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Veteran Newsmen Can Live with Press Pools: Acknowledge Press Censorship during Persian Gulf War Was Onerous but Say If Wartime Pools Are Inevitable, Improvements Must Be Made

Magazine article Editor & Publisher

Veteran Newsmen Can Live with Press Pools: Acknowledge Press Censorship during Persian Gulf War Was Onerous but Say If Wartime Pools Are Inevitable, Improvements Must Be Made

Article excerpt

Veteran newsmen can live with press pools

Acknowledge press censorship during Persian Gulf war was onerous but say if wartime pools are inevitable, improvements must be made

Three experienced newsmen told the 40th annual assembly of the International Press Institute meeting in Kyoto, Japan, that, although the pool arrangements and the censorship of news during the Persian Gulf war were onerous and helped sanitize the news reports, they thought some form of this arrangement would be present in the event of any future conflict.

Alvin Shuster, foreign editor of the Los Angeles Times, Claude Moisy, president of Agence France-Presse, and Mark Damazer, editor of 9 O'Clock News on the BBC, gave their versions of the difficulties faced in covering the war news but agreed that some version would prevail in the future.

On a panel discussion, "The Gulf War and the Media," Shuster said that "it would depend on the nature of any future conflict, but this pool system or some variation of it seems here to stay, whether we like it or not . . . . If we are to live with this, and in principle it can be made to work, there should be a new and much-improved model with many more pool slots. This dearth of slots in the Gulf forced reporters in the field to vie -- often viciously -- with one another for the precious opening. The result was often chaos and recriminations, sometimes to the undisguised glee of the Pentagon's information officers.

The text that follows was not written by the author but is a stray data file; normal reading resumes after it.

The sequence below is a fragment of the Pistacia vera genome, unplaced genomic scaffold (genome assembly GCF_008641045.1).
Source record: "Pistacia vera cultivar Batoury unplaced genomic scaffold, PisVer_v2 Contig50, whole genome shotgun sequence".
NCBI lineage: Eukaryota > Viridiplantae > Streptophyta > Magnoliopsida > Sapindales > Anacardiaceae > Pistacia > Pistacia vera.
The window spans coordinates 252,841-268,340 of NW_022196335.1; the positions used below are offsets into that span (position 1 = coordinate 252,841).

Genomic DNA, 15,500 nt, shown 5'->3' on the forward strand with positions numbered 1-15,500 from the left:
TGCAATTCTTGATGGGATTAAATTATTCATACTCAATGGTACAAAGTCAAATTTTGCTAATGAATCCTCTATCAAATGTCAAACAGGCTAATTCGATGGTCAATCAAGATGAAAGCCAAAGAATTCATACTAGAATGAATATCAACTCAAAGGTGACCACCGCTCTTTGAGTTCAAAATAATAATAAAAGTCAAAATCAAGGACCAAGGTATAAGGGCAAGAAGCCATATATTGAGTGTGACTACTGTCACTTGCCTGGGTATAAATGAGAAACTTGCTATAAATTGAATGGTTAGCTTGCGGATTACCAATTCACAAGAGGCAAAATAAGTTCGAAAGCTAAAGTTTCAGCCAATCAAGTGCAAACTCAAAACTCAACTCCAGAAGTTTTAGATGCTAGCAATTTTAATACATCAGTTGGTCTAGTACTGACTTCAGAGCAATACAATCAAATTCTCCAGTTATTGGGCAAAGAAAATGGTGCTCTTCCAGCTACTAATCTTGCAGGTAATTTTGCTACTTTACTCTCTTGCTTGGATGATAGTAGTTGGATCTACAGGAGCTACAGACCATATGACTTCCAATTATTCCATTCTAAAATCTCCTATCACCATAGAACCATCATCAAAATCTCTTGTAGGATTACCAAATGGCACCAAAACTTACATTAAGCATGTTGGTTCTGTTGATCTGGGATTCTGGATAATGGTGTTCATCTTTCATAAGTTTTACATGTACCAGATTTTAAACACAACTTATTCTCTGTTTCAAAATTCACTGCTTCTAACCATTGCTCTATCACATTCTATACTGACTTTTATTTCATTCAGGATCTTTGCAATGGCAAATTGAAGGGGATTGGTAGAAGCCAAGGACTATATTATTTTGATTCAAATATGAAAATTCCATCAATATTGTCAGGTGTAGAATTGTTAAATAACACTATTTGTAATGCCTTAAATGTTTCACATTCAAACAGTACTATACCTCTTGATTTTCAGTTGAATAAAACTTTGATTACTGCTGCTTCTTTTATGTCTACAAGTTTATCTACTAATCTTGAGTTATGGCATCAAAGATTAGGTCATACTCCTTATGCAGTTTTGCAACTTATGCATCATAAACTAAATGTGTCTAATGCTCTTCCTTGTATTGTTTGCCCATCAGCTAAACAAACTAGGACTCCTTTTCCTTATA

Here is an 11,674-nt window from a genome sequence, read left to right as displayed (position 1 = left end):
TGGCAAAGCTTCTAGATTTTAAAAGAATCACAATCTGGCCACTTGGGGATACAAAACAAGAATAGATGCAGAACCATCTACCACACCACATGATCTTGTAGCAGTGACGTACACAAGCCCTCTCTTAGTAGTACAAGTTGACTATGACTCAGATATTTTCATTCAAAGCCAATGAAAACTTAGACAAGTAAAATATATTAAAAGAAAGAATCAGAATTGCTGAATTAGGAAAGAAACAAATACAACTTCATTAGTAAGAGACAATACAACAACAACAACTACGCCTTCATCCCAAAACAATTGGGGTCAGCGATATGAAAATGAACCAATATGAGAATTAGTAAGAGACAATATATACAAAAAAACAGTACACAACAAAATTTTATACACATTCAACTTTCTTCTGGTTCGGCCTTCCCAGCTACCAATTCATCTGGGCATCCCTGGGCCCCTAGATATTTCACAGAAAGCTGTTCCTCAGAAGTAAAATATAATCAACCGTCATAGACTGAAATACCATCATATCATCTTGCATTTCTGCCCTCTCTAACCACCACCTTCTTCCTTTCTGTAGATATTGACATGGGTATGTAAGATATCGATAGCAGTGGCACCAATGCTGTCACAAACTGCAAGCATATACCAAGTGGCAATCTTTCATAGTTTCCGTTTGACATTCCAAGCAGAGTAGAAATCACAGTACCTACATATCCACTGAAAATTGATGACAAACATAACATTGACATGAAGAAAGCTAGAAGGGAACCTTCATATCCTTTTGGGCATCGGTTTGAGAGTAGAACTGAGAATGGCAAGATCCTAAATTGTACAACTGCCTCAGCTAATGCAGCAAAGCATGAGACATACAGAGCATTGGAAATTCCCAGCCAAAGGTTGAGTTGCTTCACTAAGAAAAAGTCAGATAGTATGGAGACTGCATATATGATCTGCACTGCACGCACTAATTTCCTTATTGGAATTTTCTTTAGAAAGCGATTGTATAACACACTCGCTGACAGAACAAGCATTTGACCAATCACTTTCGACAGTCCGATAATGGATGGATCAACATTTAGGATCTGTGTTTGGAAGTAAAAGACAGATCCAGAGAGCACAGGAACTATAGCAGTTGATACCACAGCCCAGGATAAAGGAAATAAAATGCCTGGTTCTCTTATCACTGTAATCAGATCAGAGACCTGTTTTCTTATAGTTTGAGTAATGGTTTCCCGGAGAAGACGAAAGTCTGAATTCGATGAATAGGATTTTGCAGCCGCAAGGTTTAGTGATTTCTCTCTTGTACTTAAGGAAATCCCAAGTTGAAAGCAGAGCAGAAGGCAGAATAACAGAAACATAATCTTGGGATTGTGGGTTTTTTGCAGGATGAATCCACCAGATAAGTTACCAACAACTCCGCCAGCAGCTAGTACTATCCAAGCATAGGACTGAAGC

"What we need are pools plus more slots, more cooperation from the military, and more opportunity to go out on our own to conduct interviews without the inhibiting presence of so-called escort officers telling us what the corporal really meant.

"We, the media, may have to draft general concepts and procedures for the next time around and insist beforehand on their implementation, and, apart from other improvements, let's hope for a higher overall quality of the pool reports themselves."

Moisy thought there was something childish and arrogant in the complaints of the press. He thought some sort of censorship was necessary.

"It is naive to assume that the military and politicians will not try to manipulate the press," he said. "It is our job to keep from being manipulated."

Damazer pointed out many inconsistencies in the censorship and handling of the press but agreed there will be rules and there will be censorship in the event of a future conflict.

Nelson Mandela, deputy president of the African National Congress, gave credit to the international press "for performing a singularly good service for the cause of democracy in South Africa, not being propagandists on behalf of ANC, but merely by reporting events in South Africa over the last decade. I am so personally deeply indebted to the international press who kept my name and that of other political prisoners alive and before the international public. In its way, that assisted in finally achieving our release.

"Freedom of the media and the press is among the old and most valued freedoms for which people of the world over have fought," he said. "The ANC has extended its solidarity and shall continue to support journalists, editors, writers and other media people who face persecution because they exercise this right. …

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